Every afternoon I get a coffee. The conversation is always the same:
Me: “Can I get a small dark roast?”
Starbucks: “We’ll have to do a pour-over. Is that all right?”
It took me three trips to figure out what was going on:
- Starbucks doesn’t brew dark roast in the afternoon.
- They can make me a pour-over dark roast as an alternative.
- Pour-overs take longer to serve than brewed.
This is an example of a common problem in brand-consumer communications: the insider/outsider information gap. Too many brands do too poor a job of bridging that gap. Here’s why:
Employees live in company cultures. Cultures have their own languages, customs and rules of engagement. Consumers live outside that culture. Brands have to be careful to craft translations when communicating from inside to outside.
In the case of my dark roast, I had no knowledge of any of the operational constraints standing between me and my coffee. But the Starbucks associate had long-ago internalized them. You can imagine the training: “If someone asks for a coffee we’re not brewing, you can do a pour over but you better make sure they’re OK with waiting.”
Crafting inside/outside translations means more than just avoiding company jargon or trade lingo. It means understanding that insiders and outsiders don’t share the same story. Insiders know the prequel, the whole narrative of business mechanics that frame and inform a transaction. But customers are coming to the conversation cold.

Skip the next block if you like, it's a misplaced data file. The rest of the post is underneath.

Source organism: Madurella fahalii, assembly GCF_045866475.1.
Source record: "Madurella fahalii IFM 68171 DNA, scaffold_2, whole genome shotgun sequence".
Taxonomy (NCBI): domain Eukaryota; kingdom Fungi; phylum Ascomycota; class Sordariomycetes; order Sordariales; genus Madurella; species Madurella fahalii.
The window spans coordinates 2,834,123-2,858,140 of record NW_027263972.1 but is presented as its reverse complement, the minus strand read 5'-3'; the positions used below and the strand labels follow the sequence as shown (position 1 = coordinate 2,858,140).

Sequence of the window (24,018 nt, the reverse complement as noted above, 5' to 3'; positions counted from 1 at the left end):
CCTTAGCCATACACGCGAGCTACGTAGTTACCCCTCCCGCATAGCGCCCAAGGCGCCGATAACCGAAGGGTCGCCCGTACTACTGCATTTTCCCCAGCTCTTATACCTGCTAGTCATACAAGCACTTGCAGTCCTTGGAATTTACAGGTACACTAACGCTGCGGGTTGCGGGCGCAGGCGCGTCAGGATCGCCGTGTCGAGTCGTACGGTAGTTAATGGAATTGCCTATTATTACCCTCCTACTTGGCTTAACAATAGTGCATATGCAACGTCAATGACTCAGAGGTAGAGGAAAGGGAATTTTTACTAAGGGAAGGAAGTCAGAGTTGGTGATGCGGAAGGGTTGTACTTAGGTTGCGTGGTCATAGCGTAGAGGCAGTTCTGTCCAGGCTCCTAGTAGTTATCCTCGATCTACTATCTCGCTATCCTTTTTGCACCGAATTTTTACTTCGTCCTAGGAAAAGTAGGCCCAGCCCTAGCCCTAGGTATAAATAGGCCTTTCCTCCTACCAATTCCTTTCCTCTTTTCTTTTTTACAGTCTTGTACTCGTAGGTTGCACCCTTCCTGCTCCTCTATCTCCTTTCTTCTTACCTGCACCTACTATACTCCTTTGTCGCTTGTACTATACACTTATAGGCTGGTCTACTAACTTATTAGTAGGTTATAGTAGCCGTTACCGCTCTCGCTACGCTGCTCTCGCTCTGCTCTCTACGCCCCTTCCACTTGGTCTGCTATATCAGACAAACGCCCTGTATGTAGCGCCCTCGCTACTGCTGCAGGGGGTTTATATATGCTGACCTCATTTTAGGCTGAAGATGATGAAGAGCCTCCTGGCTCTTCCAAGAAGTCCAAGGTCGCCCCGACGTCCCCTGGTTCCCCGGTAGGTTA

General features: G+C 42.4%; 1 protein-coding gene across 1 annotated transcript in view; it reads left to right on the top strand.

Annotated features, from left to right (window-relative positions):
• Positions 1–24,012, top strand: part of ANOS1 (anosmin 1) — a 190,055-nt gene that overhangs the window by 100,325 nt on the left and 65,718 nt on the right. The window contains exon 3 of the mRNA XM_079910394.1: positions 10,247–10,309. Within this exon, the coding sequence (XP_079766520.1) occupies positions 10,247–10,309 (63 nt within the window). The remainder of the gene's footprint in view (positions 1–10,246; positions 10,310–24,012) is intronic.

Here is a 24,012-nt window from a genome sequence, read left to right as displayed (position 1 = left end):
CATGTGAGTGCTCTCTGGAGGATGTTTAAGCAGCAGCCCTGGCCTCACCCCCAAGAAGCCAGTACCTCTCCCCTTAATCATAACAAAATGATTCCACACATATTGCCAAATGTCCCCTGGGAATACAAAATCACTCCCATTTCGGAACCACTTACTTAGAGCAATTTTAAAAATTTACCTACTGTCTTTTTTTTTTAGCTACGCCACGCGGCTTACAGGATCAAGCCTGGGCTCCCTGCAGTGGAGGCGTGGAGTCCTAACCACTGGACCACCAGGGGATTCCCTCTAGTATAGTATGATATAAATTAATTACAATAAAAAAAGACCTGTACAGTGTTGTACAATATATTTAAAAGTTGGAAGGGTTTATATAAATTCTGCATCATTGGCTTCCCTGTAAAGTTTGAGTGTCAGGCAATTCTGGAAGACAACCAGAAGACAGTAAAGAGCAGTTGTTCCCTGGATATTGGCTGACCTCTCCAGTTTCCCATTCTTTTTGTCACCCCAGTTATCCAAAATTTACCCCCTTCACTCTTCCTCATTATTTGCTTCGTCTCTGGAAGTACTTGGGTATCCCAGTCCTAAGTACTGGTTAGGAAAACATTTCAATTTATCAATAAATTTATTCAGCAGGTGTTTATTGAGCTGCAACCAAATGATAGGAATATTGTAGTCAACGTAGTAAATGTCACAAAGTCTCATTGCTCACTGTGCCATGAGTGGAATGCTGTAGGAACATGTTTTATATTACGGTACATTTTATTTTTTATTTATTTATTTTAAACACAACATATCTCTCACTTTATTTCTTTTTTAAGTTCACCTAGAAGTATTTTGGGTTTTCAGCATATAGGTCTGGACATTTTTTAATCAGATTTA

Outside of awkward retail conversations, the most frequent place I encounter the insider/outsider information gap is in value propositions. Over the past few years, B2C brands have adopted the B2B trope of starting customer conversations with a list of the brand’s primary value propositions. It happens all the time on home pages. Like this:
When it works the go-straight-to-value-props approach is great. But when it falls flat, as in the above examples, it’s because the props are more meaningful to insiders than to the outside audience. We’ll revisit the perils of props in a later post. Until then, mind the gap.
Read part II of Chris’ article here.
Chris Harges is Director of Strategy at Tank Design. He brings 20 years of experience as a brand marketer and strategist, helping build awareness and drive sales through story-driven, omni-channel, go-to-market strategies.
Read more at Tank Design
#marketing #value propositions #branding #brand marketing #quiksilver #boardriders #soulcycle #caspar #warby parker #coca-cola #dollar shave club #patagonia #dove #nike #harley-davidson #tank #tank design #brand agency